Skip to main content

Egyptian Antiquities at Sotheby's

I have been plotting the sale of Egyptian antiquities at Sotheby's New York (see comments on December 2007). The June sale of antiquities raised some US$8,933,001 of which US$3,118,125 was for Egyptian items. This represents some 35% of the total value of the sale, and well above the average (15%) for the period from 1998. Egyptian antiquities fetched US$34 million for the same period (out of an overall total of US$225 million). Of these, over 65% first appear to be recorded after 1973, and just over 95% have no recorded find-spot.

The high prices on the non-Egyptian side included:
  • lot 13: Cycladic male figure: US$1,314,500
  • lot 28: Hellenistic bronze goddess: US$602,500
  • lot 32: marble head of Serapis Ammon: US$182,500
  • lot 38: chalcedony head of deified queen: US$962,500
  • lot 39: Late Republican marble portrait: US$374,500
  • lot 45: marble head of horse: US$110,500
  • lot 69: Bactrian bronze cosemtic vessel: US$116,500
  • lot 171: Byzantine mosaic fragment: US$170,500


Larry Rothfield said…
Fascinating data. But can you give us the n's for # of sales each year, and the median and mean prices? Otherwise it is difficult to tell whether we are seeing a shift in demand where prices are broadly higher, or whether the increase in total value is driven by the entry into the market of one or two major collectors. As you note, it only takes one Guennol lioness to skew things.

Am I right in concluding that the average revenue per annum from Sotheby New York antiquities sales 1998-2008 is $22.5 million?
Larry Rothfield said…
Great to have these statistics available!

It is a little hard to know what to make of the figures, though, without a better sense of: a) the n (how many pieces were sold); b) the median and mean. One question is whether changes year by year are being driven by a very small number of hugely expensive purchases, or whether there has been an increase at all pricing levels. The former might well indicate anxiety on the part of major collectors about prosecution or restitution claims, leading to bidding up the prices of well-provenanced pieces. Is there a correlation between how well-provenanced artifacts are and the prices they command? Do the 5% that have a recorded find spot generate more revenue per piece?
David Gill said…
A more detailed study will follow. The combined average annual income from the sale of antiquities at Sotheby's and Christie's (NY) is around US$ 27.6 million (taking the figures for 1999-2008). The annual average for Sotheby's (NY) for the period 1998-2008 (i.e. 11 years) is US $15.3 million.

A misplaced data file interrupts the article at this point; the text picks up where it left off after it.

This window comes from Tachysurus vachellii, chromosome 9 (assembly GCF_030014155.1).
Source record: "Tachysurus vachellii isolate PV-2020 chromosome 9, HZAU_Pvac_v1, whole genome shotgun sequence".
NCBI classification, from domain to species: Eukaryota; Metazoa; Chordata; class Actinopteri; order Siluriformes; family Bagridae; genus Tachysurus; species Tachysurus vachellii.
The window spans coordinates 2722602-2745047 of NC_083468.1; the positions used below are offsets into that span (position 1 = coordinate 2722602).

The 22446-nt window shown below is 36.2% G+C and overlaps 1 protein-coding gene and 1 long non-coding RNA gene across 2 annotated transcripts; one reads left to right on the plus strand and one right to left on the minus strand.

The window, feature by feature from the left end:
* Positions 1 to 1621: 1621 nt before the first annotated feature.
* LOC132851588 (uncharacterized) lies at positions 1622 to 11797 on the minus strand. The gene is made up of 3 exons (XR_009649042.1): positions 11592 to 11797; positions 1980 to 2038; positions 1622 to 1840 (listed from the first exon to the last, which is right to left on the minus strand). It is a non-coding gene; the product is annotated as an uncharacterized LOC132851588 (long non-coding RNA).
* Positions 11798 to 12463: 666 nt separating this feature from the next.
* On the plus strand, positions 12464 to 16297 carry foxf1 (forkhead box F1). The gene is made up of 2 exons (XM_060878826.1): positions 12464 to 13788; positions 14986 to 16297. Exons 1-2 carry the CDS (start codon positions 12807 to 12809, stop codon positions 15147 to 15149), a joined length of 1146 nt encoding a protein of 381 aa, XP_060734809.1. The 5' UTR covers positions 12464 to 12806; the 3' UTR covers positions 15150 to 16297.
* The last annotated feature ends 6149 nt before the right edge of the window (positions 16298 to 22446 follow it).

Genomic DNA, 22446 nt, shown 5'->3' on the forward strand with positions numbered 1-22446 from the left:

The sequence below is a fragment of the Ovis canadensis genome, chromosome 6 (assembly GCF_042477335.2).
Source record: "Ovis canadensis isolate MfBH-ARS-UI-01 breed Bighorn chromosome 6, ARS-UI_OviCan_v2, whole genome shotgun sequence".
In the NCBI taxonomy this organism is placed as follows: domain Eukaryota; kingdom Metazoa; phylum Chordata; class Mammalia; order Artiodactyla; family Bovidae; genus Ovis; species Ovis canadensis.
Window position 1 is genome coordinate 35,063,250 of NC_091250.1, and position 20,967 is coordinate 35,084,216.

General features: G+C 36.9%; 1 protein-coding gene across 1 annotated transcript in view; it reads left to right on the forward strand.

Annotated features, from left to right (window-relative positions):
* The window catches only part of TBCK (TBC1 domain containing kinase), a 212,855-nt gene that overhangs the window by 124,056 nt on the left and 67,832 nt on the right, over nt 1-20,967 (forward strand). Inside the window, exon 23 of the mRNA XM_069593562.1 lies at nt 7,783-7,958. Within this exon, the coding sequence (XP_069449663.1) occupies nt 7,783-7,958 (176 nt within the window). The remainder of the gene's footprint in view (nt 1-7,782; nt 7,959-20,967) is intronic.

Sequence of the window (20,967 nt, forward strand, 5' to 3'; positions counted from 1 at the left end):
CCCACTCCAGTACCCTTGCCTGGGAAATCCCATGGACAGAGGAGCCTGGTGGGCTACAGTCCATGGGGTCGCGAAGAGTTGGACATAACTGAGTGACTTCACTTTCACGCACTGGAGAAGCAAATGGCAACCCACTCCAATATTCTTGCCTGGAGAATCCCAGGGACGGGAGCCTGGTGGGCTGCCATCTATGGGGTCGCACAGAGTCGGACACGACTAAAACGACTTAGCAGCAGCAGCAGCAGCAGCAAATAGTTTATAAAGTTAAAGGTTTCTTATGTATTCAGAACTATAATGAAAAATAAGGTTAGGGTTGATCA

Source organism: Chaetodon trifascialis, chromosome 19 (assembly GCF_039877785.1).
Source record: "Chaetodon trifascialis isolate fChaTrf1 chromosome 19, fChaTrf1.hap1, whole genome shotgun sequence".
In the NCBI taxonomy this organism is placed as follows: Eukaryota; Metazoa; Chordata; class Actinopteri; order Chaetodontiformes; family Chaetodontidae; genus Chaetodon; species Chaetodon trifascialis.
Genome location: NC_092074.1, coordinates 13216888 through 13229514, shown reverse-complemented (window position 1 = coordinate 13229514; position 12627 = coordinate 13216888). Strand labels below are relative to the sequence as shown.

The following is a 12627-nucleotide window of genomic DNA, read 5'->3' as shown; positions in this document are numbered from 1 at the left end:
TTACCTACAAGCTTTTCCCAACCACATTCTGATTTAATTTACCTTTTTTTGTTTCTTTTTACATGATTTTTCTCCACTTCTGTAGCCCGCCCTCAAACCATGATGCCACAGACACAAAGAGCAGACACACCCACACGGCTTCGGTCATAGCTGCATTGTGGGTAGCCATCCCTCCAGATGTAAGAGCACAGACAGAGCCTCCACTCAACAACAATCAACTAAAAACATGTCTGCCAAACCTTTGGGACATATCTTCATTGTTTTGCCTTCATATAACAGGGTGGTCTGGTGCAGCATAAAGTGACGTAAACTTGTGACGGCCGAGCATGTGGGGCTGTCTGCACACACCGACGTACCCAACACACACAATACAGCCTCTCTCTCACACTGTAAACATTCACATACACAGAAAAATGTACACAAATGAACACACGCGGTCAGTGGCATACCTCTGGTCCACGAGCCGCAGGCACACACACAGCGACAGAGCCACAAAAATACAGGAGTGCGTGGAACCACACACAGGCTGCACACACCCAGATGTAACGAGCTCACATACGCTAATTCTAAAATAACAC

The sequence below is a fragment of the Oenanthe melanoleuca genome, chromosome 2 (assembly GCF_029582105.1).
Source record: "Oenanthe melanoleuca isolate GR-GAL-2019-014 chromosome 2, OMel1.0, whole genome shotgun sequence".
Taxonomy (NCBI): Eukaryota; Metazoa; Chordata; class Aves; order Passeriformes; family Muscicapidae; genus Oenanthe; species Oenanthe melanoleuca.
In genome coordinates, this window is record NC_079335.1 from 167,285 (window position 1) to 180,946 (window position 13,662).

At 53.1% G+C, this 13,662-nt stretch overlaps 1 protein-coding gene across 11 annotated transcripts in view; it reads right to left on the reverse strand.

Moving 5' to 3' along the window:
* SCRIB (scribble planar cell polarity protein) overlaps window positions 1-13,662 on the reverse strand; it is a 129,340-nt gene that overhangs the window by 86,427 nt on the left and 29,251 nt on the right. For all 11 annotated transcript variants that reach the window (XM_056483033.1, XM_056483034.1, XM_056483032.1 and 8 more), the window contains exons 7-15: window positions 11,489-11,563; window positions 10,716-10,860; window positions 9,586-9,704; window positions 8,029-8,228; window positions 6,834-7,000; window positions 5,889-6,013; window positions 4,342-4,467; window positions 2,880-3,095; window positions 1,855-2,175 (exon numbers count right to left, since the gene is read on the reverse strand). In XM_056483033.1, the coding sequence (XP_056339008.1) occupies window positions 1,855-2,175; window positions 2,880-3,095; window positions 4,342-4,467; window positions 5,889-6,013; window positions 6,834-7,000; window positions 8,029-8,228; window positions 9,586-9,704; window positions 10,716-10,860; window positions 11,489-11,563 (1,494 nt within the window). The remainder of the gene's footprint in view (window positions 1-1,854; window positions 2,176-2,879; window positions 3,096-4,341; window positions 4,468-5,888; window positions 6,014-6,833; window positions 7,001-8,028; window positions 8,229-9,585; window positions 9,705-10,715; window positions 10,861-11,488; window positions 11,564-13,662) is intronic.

Such figures are essentially for Egyptian, Greek, Roman, Near Eastern and Arabian antiquities.
Best wishes

Popular posts from this blog

Marble bull's head from the temple of Eshmun

Excavations at the temple of Eshmun in Lebanon recovered a marble bull's head. It is now suggested that it was this head, apparently first published in 1967, that was placed on loan to New York's Metropolitan Museum of Art (Tom Mashberg, "Met Museum Turns Over Another Relic With Disputed Past to Prosecutors", New York Times August 1, 2017 ). The head is reported to have been handed over to the Manhattan district attorney after a request was received from the Lebanese authorities.

It is suggested that the head may have been looted from an archaeological storage area at Byblos in the 1980s during the Lebanese civil war. Mashberg has rehearsed the recent collecting history:
The owners of the bull’s head, Lynda and William Beierwaltes of Colorado, say they have clear title to the item and have sued Manhattan prosecutors for its return.  The Beierwaltes bought the head from a dealer in London in 1996 for more than $1 million and then sold it to another collector, Michael …

Mithras relief from Tor Cervara

A fragmentary relief of Mithras was discovered in 1964 at Tor Cervara on the outskirts of Rome. It was acquired by the Museo Nazionale Romano.

A further fragment of the relief was acquired by the Badisches Landesmueum in Kalrsruhe in 1976. The source was an unstated Swiss dealer. This fragment has been reunited with the rest of the relief [press release].

Today a further fragment of the relief was reunited with the other pieces. This had been recovered during a raid in Sardinia.

The Toledo skyphos and a Swiss private collection

The Attic red-figured skyphos attributed to the Kleophon painter in the Toledo Museum of Art (inv. 1982.88) is now coming under further scrutiny following the research of Dr Christos Tsirogiannis. The skyphos shows Hephaistos returning to Olympos.

Tsirogiannis has identified what appears to be this skyphos in five photographs in the Medici Dossier. The museum acknowledged that the skyphos had resided in a 'private Swiss collection'. Tsirogiannis suggests that this is probably a reference to Medici.

Enquiries to the museum by Tsirogiannis elicited the information that the skyphos had been acquired from Nicholas Koutoulakis (although that information does not appear on the museum's online catalogue).

The curatorial team at the Toledo Museum of Art will, no doubt, be contacting the Italian authorities to discuss the future residence of the skyphos.

For further discussion of the Toledo Museum of Art on LM see here.

Tsirogiannis, C. 2017. "Nekyia: Museum ethics an…